Scalps 1983 Review
Directed by: Fred Olen Ray
Starring: Jo-Ann Robinson, Richard Hench, Roger Maycock
Review by Luisito Joaquín González
Looking back that whole video-nasty thing was really just a big anti climax. Kind of like sharing a bed with Angelina Jolie and finding out that she’d just given her vow to a nunnery. In the UK, films like Pranks and Madhouse were reputed to be so vile and depraved that the thought of sitting through one of them felt like stealing your next door neighbor’s car and going banger racing round the block. But when they finally hit shelves some twenty years later it was like, “Oh was that really what all the fuss was about?” That’s why it’s nice to come across a title that someway lives up to its exaggerated reputation. Scalps certainly delivers on the gore score and includes one or two grisly scenes that somewhat exceed the expectations of the shoestring budget. The Grim Reaper and Mystery in Rome also boasted extreme gore scenarios, but still couldn’t lift themselves above mediocrity. I hoped that Scalps could support the bloody stuff with a few decent shocks and surprises.
Six bizarrely spaced out anthropology students head out to the Californian Desert to dig up Indian artifacts. Despite a crazy Ralph-style ominous warning from an old Indian named Billy Iron Wing, they continue their journey deep into the vastly uninhabited wasteland. Whilst digging in the blistering sun, the troupe unwittingly evoke the wraith of Black Claw, the spirit of an evil renegade who died one hundred years earlier. Before long he has possessed one of the gang members and begins to slaughter the rest of them one by one. Stranded in the remote wilderness, the remaining students realize that they have to fight to survive his murderous intentions…
Fred Olen Ray tells us on the very informative DVD commentary track that the original distributors of Scalps took the liberty of editing the movie themselves in an attempt to make it more appealing to the commercial market. Unfortunately, what they did was pretty much make a mish-mash of a film that would have been a damn site more intelligible if they had just released it as the director had originally intended. That explains why we see images of the killer roaming the hills before he has even taken possession of the body that he uses to stalk his victims. Despite these unintentional blunders, Olen Ray’s slasher entry is a worthwhile addition to anyone’s horror collection. Yes it’s easy to mock the amateurish dramatics, unfocused photography and choppy editing. I’m very sure that any film critique worth his salt could quite rightly rip the production standards to shreds. It’s when you consider the fact that this is probably THE most poorly-financed of the early eighties genre additions that you have to give credit for the fact that it manages to do what many bigger budgeted efforts from the time couldn’t come close to. You see, for all its shoestring and money skimping short cuts, you just cannot deny that Scalps is still one hell of an unsettling movie experience.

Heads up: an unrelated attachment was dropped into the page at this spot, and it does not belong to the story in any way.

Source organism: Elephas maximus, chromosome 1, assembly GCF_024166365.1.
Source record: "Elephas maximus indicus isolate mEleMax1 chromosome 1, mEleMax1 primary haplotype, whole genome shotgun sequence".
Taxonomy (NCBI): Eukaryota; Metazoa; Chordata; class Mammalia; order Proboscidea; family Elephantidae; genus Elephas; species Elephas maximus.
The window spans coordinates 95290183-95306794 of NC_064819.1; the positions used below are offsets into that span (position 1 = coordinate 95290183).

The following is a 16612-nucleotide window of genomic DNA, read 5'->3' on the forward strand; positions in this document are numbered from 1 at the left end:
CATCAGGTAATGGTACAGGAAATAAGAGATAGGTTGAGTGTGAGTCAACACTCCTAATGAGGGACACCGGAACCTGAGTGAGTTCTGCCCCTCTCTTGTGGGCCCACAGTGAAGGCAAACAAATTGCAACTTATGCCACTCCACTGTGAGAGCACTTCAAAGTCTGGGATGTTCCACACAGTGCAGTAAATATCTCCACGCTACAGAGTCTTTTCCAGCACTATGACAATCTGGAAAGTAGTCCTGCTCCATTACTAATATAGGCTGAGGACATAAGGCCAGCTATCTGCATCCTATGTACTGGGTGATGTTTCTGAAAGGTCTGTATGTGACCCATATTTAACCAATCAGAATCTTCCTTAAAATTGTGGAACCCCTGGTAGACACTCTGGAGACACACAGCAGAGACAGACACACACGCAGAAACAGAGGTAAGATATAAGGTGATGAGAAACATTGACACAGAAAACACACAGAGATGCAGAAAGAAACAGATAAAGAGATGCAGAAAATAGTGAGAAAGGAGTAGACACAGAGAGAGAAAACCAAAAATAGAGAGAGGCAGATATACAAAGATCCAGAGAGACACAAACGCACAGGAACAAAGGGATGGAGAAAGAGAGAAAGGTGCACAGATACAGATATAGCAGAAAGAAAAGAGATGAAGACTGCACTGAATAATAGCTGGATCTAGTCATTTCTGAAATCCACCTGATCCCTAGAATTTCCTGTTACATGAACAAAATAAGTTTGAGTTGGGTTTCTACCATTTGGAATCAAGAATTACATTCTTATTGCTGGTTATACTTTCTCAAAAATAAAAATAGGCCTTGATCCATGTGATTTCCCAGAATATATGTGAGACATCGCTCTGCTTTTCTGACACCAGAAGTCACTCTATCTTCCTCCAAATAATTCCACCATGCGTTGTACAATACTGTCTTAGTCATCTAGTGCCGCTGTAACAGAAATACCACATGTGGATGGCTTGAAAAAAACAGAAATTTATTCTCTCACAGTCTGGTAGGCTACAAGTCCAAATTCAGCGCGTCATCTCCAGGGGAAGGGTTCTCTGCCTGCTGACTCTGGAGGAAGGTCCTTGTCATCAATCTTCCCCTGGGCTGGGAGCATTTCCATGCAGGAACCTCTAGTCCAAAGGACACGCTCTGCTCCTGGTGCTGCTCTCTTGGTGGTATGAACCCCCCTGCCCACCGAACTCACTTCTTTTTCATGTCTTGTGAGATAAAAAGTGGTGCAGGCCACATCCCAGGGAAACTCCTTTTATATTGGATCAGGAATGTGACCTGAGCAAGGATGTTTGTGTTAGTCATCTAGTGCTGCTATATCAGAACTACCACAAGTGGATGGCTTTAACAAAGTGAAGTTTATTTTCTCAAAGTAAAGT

The director wisely chose to mimic John Carpenter’s method of creating an eerie soundtrack and keeping it playing continuously throughout the runtime. When merged with lengthy shots of the spacious desert, a credibly creepy and extremely desolate feeling is built and sustained. The pace is a tad too slow in places, but you’re always aware that something is going to happen soon, and when the shocks finally arrive they certainly deliver perhaps more brutality than you were expecting. There’s a notorious ‘rape’ sequence included, which feels all the more mean spirited because the victim has her throat messily slashed before being scalped moments after. We also see a pretty effective decapitation that shows a plausible flair for the macabre from the director. Not many horror films can create the feeling of isolation that Scalps carries so effortlessly, and that’s why this movie in its uncut form is so severely underrated.
Unfortunately, all thie pluses don’t come without their share of problems. The lighting is no less than awful in places, which is mainly obvious because one minute the characters will be sitting around a camp fire in total darkness and then the next scene will look like it was filmed at around 6 o’clock in the morning. It’s obvious that any early eighties miniscule slasher production isn’t going to have the best lighting rig in Hollywood, but when it boils down to a handful of candles and two flashlights, questions seriously do need to be asked. Perhaps Olen Ray would’ve done better to shoot all the action in the afternoon light, instead of trying to outgrow his finances. As I said earlier, the acting is as block-like as an antique timber yard and some of the camera operators look to have turned up on the set after a 24-hour rendezvous with Jim Bean and Jack Daniels. It’s also worth noting that the bemusing tag lines on most VHS releases make this sound like some type of zombie flick. Don’t be fooled. It is 100% stalk and slash and it looks like the person responsible for the cover blurb didn’t even bother watching the movie.
Scalps is still mean and creepy enough to earn a decent three-star star rating. It is most certainly shoe-lace funded, but when you consider the fact that drivel like Trick or Treat cost almost three times as much to make, then you have to say that this is a pretty decent chunk of slasher memorabilia. It certainly has the potential to be updated and remade; there just haven’t been enough crazy Native American killers! Certainly worth a look and definitely undeserving of the 2.9 rating that it has on the IMDB
Posted on November 20, 2011, in Slasher and tagged censored, cheap as chips, creepy, Fred Olen ray, gore, Native American connection, native Indian, scalping, Scalps. Bookmark the permalink. 12 Comments.